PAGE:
Iron is best known as a crucial component of the protein hemoglobin, found in red blood cells, responsible for sending oxygen from the lungs to the rest of the body. Like Zinc, Iron is available in trace amounts in your system (less than 5g), and is classified as a minor or trace mineral.
Around 60% of your Iron is stored in hemoglobin; another large store of Iron is ferritin, a protein that attaches itself to Iron and carries it to the liver, spleen and bone marrow.
There are two types of Iron in our diets: heme and nonheme. A simple way to categorize these is that heme Iron is found in animal meats - seafood, poultry, beef and so on - and nonheme Iron is found in plant-based foods and fortified grains, in addition to animal meats.
If you get too little Iron, you may experience fatigue and notice a decrease in exercise performance, along with other unpleasant side effects. Women are more at risk for Iron deficiency - we list the reasons why in the What if you are deficient in Iron section.
Taking too much Iron is equally as unpleasant, and some groups with certain genetic variations are much more at risk of Iron overload - see the What if you take too much Iron section for more information.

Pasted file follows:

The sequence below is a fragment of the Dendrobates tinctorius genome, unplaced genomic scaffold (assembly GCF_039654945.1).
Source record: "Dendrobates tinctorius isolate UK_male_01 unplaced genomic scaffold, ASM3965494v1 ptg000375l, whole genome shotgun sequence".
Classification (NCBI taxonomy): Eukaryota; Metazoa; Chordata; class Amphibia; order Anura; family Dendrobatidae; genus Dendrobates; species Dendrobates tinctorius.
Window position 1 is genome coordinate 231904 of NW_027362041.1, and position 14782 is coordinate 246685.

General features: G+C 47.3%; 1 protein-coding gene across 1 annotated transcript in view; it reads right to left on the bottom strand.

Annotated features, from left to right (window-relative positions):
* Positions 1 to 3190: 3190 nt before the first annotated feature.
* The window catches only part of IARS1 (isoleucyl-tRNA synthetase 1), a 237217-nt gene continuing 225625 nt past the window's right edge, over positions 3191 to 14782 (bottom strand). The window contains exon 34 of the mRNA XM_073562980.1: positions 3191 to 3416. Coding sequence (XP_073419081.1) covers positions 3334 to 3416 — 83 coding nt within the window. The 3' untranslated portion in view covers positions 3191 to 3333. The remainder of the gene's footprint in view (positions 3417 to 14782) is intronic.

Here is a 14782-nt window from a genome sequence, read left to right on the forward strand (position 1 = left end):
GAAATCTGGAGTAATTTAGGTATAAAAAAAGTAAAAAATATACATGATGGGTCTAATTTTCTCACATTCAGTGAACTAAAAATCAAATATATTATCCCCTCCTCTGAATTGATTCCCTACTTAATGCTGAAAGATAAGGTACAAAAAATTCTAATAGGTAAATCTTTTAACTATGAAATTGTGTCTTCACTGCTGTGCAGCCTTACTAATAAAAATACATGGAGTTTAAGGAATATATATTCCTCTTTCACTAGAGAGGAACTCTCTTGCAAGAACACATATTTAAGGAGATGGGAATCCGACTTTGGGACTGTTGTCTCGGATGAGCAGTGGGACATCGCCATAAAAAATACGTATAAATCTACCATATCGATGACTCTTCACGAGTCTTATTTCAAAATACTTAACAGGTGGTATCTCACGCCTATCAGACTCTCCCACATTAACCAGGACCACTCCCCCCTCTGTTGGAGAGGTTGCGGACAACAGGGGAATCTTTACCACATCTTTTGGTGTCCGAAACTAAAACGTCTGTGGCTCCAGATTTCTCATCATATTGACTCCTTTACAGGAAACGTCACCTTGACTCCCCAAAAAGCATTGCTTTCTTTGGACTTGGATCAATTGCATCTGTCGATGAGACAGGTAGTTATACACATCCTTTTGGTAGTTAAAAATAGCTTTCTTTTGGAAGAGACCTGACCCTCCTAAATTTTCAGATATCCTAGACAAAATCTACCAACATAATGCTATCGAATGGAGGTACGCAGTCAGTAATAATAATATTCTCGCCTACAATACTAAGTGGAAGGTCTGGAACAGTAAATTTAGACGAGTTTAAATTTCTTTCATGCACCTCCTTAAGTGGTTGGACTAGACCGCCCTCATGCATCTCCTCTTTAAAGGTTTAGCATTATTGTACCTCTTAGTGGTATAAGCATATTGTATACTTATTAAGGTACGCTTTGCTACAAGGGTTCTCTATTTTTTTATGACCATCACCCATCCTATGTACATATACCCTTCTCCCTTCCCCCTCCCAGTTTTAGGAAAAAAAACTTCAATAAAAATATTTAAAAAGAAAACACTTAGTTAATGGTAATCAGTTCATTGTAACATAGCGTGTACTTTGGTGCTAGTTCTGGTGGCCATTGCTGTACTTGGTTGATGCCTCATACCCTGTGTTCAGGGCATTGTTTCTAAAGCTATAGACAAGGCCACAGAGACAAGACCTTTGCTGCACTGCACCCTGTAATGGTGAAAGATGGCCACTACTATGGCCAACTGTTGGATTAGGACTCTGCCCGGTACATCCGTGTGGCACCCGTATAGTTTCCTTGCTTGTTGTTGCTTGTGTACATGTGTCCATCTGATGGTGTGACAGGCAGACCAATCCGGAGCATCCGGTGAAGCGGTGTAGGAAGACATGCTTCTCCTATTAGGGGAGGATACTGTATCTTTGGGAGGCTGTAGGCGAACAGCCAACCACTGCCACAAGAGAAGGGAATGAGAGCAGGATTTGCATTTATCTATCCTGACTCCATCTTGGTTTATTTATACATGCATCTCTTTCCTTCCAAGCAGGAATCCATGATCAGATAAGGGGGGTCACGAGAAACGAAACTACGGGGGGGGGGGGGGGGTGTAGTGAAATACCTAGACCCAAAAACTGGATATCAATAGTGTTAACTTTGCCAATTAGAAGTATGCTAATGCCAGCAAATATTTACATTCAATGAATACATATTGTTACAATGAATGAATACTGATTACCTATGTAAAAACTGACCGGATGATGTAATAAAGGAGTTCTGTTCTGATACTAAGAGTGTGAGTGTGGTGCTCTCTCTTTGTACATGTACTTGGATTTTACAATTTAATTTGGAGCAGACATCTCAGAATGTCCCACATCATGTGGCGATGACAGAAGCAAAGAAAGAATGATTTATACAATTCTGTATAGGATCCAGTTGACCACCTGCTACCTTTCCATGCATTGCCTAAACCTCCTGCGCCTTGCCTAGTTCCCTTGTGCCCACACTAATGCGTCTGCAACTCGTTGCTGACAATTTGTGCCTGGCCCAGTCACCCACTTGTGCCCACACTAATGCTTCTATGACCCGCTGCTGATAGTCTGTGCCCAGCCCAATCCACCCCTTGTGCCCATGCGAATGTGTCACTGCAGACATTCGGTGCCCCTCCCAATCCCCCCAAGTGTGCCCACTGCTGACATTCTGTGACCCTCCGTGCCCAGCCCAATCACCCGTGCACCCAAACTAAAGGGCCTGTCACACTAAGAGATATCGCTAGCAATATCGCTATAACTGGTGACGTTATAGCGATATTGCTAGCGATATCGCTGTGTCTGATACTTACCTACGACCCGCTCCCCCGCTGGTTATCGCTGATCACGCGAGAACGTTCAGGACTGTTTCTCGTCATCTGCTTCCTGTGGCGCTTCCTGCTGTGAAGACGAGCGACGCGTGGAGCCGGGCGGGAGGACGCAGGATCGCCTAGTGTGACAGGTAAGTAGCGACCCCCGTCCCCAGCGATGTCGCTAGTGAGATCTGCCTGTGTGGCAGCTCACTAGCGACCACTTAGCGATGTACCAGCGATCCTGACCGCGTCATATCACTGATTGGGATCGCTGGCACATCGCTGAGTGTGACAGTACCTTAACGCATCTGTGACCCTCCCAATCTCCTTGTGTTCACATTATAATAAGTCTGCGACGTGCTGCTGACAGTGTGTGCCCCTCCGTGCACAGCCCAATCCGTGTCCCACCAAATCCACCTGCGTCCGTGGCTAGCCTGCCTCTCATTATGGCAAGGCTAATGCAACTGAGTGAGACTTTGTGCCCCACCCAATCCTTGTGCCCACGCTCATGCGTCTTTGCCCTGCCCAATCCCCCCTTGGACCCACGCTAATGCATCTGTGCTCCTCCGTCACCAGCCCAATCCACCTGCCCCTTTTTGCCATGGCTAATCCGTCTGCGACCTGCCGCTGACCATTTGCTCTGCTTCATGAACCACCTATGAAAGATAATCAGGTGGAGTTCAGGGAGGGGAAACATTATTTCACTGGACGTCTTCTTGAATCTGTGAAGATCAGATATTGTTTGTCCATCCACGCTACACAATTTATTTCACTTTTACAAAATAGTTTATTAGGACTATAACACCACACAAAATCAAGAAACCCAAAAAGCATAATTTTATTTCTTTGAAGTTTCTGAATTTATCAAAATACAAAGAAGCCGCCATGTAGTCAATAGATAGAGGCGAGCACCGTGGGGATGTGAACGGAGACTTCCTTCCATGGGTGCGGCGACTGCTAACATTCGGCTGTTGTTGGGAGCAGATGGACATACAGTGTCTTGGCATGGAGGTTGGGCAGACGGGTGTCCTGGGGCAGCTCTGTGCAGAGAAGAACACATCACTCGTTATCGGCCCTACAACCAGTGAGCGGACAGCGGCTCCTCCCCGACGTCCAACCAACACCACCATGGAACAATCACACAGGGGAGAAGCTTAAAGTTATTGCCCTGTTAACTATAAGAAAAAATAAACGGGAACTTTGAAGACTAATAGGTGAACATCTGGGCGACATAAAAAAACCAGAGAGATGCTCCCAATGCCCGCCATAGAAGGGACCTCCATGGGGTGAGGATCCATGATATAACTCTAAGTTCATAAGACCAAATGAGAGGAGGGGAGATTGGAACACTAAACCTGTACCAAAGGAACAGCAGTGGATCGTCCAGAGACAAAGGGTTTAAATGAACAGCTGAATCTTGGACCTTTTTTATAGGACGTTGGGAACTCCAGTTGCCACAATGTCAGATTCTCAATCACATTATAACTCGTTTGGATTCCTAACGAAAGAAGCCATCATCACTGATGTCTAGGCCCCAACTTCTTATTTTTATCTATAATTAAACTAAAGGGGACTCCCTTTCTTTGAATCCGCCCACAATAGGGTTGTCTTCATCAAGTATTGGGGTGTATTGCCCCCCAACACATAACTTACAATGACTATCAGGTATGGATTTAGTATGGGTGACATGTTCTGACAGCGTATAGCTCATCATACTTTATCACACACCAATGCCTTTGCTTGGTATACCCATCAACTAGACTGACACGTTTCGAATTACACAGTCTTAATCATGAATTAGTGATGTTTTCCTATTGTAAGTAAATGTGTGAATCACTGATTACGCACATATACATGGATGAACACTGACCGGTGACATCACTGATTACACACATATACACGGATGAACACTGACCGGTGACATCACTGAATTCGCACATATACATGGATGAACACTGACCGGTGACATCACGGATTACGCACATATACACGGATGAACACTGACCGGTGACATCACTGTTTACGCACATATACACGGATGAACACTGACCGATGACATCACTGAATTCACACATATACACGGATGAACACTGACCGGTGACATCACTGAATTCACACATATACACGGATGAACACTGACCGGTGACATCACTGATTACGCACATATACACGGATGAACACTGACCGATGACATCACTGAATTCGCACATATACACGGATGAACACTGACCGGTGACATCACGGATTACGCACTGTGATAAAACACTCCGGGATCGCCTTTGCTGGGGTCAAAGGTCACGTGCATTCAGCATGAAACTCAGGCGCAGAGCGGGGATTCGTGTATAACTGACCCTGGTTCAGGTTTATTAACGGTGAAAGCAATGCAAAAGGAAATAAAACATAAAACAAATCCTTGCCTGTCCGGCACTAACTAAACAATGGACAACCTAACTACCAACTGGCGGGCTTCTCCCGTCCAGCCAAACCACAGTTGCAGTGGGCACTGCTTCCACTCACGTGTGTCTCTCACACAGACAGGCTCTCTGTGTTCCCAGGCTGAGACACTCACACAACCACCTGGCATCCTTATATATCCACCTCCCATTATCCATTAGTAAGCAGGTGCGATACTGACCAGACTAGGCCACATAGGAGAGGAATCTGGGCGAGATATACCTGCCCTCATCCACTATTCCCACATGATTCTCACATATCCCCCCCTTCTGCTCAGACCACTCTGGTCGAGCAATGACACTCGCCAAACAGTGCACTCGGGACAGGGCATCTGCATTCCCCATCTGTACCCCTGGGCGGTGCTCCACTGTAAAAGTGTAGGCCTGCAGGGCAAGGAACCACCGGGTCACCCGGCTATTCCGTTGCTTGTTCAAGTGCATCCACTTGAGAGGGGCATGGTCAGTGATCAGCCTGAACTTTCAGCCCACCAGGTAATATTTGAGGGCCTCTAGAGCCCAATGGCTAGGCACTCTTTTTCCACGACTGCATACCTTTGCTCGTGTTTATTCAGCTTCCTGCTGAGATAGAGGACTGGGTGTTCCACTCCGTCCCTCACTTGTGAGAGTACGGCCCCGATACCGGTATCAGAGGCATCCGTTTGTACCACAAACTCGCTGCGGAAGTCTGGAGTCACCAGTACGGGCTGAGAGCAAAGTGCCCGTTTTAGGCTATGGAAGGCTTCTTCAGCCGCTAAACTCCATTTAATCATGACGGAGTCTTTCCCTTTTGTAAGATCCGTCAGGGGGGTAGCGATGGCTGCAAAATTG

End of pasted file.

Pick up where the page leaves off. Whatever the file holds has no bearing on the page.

First, let’s explore Iron’s role in the body more deeply.
What are the benefits of Iron?
Dr. Reed Drews, associate professor of medicine at Beth Israel-Deaconess Medical Center, says that “every cell in the body needs iron”. Hemoglobin, the oxygen-transporting protein found in red blood cells, is created with the help of Iron in bone marrow.
Iron is also a component in the creation of the protein myoglobin, which is found in the muscle cells, and helps store oxygen in muscles. When you exercise, your body is in need of more oxygen, and myoglobin is the molecule responsible for providing that extra O2. If you’re low in Iron, you definitely won’t be able to get as great of a workout!
How much Iron should you take?
How much Iron you need depends on several factors: diet, gender, current medical conditions, genetic variations, and nutrient levels in your blood.
Vegetarians and vegans may consider both Iron supplementation and plant-based foods rich in Iron to get enough of the nutrient. Plant-based Iron - aka nonheme Iron - doesn’t absorb as well as meat-based heme Iron. We’ll dive into what foods contain Iron later in the article.